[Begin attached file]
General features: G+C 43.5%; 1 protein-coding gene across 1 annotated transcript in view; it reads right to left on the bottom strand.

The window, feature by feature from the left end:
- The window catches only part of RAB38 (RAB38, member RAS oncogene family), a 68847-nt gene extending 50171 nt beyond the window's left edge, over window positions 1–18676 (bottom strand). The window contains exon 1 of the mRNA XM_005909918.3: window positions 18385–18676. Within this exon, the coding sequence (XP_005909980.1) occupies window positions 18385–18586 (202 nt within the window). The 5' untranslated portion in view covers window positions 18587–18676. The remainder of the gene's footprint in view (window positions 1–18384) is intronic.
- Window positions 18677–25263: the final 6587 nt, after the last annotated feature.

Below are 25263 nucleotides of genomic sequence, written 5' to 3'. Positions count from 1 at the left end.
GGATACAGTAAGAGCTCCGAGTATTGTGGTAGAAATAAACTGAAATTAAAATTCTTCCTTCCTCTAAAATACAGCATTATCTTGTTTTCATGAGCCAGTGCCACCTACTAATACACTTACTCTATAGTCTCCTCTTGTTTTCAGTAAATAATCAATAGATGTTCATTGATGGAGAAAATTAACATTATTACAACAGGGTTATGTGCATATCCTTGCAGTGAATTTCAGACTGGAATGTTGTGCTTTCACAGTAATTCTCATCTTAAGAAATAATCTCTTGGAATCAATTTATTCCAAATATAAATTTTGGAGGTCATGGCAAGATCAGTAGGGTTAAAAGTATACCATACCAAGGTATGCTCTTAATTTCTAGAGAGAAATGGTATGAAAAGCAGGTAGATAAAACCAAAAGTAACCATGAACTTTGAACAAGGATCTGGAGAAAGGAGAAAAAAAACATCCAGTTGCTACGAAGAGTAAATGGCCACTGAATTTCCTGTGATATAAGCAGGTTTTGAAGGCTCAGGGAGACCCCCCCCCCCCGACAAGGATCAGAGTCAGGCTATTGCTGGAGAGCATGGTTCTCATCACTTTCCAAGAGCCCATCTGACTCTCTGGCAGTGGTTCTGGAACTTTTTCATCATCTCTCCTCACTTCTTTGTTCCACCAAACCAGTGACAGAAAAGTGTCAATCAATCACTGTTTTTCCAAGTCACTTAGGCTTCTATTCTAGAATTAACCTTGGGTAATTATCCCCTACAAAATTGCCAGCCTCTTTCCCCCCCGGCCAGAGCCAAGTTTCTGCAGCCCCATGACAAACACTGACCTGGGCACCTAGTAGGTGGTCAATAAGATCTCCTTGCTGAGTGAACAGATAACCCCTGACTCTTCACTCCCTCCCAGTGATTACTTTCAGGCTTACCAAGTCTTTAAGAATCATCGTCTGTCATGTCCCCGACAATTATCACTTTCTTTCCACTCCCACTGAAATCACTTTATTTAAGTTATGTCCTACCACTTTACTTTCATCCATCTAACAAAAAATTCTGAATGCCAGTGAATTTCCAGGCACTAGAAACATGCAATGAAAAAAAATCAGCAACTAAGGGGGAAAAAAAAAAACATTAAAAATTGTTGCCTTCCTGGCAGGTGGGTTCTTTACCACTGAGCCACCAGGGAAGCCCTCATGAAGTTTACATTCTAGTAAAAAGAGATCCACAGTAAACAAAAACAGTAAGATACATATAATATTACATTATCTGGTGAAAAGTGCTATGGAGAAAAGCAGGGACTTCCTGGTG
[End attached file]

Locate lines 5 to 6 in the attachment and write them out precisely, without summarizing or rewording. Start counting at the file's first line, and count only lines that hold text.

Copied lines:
Below are 25263 nucleotides of genomic sequence, written 5' to 3'. Positions count from 1 at the left end.
GGATACAGTAAGAGCTCCGAGTATTGTGGTAGAAATAAACTGAAATTAAAATTCTTCCTTCCTCTAAAATACAGCATTATCTTGTTTTCATGAGCCAGTGCCACCTACTAATACACTTACTCTATAGTCTCCTCTTGTTTTCAGTAAATAATCAATAGATGTTCATTGATGGAGAAAATTAACATTATTACAACAGGGTTATGTGCATATCCTTGCAGTGAATTTCAGACTGGAATGTTGTGCTTTCACAGTAATTCTCATCTTAAGAAATAATCTCTTGGAATCAATTTATTCCAAATATAAATTTTGGAGGTCATGGCAAGATCAGTAGGGTTAAAAGTATACCATACCAAGGTATGCTCTTAATTTCTAGAGAGAAATGGTATGAAAAGCAGGTAGATAAAACCAAAAGTAACCATGAACTTTGAACAAGGATCTGGAGAAAGGAGAAAAAAAACATCCAGTTGCTACGAAGAGTAAATGGCCACTGAATTTCCTGTGATATAAGCAGGTTTTGAAGGCTCAGGGAGACCCCCCCCCCCCGACAAGGATCAGAGTCAGGCTATTGCTGGAGAGCATGGTTCTCATCACTTTCCAAGAGCCCATCTGACTCTCTGGCAGTGGTTCTGGAACTTTTTCATCATCTCTCCTCACTTCTTTGTTCCACCAAACCAGTGACAGAAAAGTGTCAATCAATCACTGTTTTTCCAAGTCACTTAGGCTTCTATTCTAGAATTAACCTTGGGTAATTATCCCCTACAAAATTGCCAGCCTCTTTCCCCCCCGGCCAGAGCCAAGTTTCTGCAGCCCCATGACAAACACTGACCTGGGCACCTAGTAGGTGGTCAATAAGATCTCCTTGCTGAGTGAACAGATAACCCCTGACTCTTCACTCCCTCCCAGTGATTACTTTCAGGCTTACCAAGTCTTTAAGAATCATCGTCTGTCATGTCCCCGACAATTATCACTTTCTTTCCACTCCCACTGAAATCACTTTATTTAAGTTATGTCCTACCACTTTACTTTCATCCATCTAACAAAAAATTCTGAATGCCAGTGAATTTCCAGGCACTAGAAACATGCAATGAAAAAAAATCAGCAACTAAGGGGGAAAAAAAAAAACATTAAAAATTGTTGCCTTCCTGGCAGGTGGGTTCTTTACCACTGAGCCACCAGGGAAGCCCTCATGAAGTTTACATTCTAGTAAAAAGAGATCCACAGTAAACAAAAACAGTAAGATACATATAATATTACATTATCTGGTGAAAAGTGCTATGGAGAAAAGCAGGGACTTCCTGGTG